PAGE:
On 1 September, British freelance journalist Ewa Jasiewicz decided to return to the United Kingdom after discontinuing a legal action before the Israeli Supreme Court. Jasiewicz made the decision because, if the court had found against her, it would have created a binding legal precedent for other foreign journalists entering Israel.
According to information from the British National Union of Journalists (NUJ), during the initial stages of the 1 September hearing, the Supreme Court appeared in favour of allowing Jasiewicz to enter Israel but wanted to ban her from the Occupied Territories. The Supreme Court then decided to hear evidence from the security forces ex parte, excluding both Jasiewicz and her legal team from the hearing and preventing them from understanding the true nature of the charges made against her. At this stage in the hearing, Jasiewicz decided to discontinue the case.
Jasiewicz, a reporter for the left-wing Red Pepper magazine, originally entered Israel on 11 August and was immediately detained by the authorities for her connections to a pro-Palestinian organisation called the International Solidarity Movement (ISM). The ISM is a non-violent organisation whose members have attempted to disrupt Israeli military operations in the occupied territories. Israeli security officials have described ISM as a “terrorist organisation.”
In a previous hearing before a district court in Tel Aviv, on 25 August, the court concluded that the Israeli authorities were entitled to refuse Jasiewicz entry because she might be “used” by terrorists. Israeli district judge, Dora Pilpel, apparently said, “I am denying her [Jasiewicz] entry not because she is a security threat but she might be used by others, because of her status as a journalist and her political and ideological beliefs, on her way to prevent what she calls fascism and racism.”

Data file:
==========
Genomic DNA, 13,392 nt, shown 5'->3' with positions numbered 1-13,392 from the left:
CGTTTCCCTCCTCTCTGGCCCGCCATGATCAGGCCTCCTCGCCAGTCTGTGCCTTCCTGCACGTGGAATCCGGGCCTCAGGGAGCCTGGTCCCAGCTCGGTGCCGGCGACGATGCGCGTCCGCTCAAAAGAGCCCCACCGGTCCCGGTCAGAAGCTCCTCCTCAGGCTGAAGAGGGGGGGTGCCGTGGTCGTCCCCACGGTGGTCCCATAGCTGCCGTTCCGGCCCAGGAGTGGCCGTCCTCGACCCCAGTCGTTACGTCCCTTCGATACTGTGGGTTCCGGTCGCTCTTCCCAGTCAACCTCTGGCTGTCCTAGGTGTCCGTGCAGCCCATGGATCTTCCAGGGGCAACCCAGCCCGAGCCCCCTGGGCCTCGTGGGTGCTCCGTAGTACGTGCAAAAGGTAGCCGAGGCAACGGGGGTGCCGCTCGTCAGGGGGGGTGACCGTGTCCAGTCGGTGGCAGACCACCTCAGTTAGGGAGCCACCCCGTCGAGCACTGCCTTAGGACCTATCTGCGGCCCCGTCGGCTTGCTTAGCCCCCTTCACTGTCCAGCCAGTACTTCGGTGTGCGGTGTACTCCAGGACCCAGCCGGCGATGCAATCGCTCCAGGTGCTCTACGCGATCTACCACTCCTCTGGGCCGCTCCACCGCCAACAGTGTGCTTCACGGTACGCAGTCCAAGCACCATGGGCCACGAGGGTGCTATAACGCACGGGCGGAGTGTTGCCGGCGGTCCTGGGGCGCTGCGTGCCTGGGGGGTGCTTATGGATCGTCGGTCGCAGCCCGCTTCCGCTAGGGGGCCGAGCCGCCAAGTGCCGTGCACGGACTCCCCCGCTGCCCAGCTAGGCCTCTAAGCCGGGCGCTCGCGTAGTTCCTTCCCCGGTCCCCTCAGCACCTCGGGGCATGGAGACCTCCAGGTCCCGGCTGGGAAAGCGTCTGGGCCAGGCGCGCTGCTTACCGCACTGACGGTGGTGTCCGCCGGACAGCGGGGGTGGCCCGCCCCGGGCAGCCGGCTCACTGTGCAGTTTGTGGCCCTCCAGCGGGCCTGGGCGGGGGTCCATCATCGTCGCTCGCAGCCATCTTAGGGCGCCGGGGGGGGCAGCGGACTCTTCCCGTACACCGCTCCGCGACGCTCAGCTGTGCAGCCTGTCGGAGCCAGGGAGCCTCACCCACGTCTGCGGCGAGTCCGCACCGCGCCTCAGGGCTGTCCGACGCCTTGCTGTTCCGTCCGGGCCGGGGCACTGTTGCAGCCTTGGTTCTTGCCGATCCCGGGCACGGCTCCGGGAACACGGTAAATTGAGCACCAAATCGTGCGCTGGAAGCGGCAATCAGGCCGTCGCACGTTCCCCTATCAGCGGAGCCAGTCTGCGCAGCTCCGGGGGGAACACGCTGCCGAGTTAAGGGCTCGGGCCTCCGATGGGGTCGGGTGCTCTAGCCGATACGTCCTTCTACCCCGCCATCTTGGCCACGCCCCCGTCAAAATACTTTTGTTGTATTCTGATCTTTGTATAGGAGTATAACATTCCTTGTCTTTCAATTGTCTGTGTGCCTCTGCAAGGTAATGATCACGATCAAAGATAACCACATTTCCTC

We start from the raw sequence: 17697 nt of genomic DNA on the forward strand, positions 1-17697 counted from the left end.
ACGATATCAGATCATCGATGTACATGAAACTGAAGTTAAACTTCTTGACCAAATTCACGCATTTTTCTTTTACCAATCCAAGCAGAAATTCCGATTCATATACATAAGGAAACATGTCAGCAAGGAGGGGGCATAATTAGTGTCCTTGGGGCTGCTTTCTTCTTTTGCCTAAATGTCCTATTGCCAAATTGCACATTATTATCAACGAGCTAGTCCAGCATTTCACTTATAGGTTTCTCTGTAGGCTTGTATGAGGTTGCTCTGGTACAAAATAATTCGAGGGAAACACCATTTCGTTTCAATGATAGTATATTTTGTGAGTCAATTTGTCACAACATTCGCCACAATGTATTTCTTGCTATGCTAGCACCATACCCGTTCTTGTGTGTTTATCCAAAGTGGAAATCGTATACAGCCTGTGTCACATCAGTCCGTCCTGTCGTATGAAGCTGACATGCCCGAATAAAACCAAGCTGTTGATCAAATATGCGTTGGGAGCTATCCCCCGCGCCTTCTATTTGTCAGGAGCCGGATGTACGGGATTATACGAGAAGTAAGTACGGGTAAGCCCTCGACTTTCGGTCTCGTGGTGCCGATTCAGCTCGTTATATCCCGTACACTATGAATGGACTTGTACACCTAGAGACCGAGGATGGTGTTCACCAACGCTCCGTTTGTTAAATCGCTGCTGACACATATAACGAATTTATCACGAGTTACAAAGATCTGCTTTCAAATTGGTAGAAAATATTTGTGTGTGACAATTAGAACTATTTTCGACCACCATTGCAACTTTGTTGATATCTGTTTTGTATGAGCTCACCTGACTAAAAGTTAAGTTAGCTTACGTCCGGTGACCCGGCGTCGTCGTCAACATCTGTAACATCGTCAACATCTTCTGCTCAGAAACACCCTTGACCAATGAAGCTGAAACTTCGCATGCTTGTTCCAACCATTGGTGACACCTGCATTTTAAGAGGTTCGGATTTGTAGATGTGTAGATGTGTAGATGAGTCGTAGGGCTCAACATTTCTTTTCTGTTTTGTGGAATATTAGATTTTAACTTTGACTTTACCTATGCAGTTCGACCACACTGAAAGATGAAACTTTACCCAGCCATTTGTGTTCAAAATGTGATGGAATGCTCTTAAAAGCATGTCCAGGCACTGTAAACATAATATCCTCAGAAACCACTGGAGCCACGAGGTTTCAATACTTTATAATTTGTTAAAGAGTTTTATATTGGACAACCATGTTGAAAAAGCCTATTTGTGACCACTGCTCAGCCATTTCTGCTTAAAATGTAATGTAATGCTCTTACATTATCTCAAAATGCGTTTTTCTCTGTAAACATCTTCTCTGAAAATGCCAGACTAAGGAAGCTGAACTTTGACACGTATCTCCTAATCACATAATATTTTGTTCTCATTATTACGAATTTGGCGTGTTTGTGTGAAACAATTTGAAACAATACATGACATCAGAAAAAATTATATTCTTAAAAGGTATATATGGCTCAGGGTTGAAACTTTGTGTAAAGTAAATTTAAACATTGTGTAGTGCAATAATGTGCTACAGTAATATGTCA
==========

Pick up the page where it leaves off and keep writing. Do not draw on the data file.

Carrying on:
The comments of Judge Pilpel echoed earlier comments by the Israeli authorities. When the authorities detained Jasiewicz, on 11 August, at Ben Gurion Airport, it was claimed the journalist was biased and that she had previously used an assumed name to enter the country. On 19 August, a judge ordered her release, but the Israeli authorities successfully overturned this decision with a judge ordering on 22 August that the district court in Tel Aviv hear the case.
IPI Director, Johann P. Fritz, said, “I am deeply disappointed that Jasiewicz was forced to halt her legal action out of fear of harming the chances of other foreign journalists entering the country. From now on, foreign journalists wishing to report on the Israeli/Palestinian conflict will be mindful that the Israeli authorities will be able to prevent them from entering the country.”
“I am also concerned that many of the decisions in the case were based on evidence that was not available to the defence. This creates a Kafkaesque situation in which individuals can be accused, found guilty and deported without ever knowing the reason. Jasiewicz was not considered a ‘security threat’ by the district court in Tel Aviv and, on this basis, it is difficult to understand why the authorities were able to exclude the defence from hearing its evidence.”
“The case also raises all sorts of implications for media organisations, particularly regarding the way in which journalists practice their profession. In a democracy, it is not for governments to decide what journalists should or should not write; nor should governments have the right to decide whether that writing is biased. Such matters are the sole concern of the journalist and his or her media organisation. There is absolutely no need for a government to sit in judgement of this process,” said Fritz.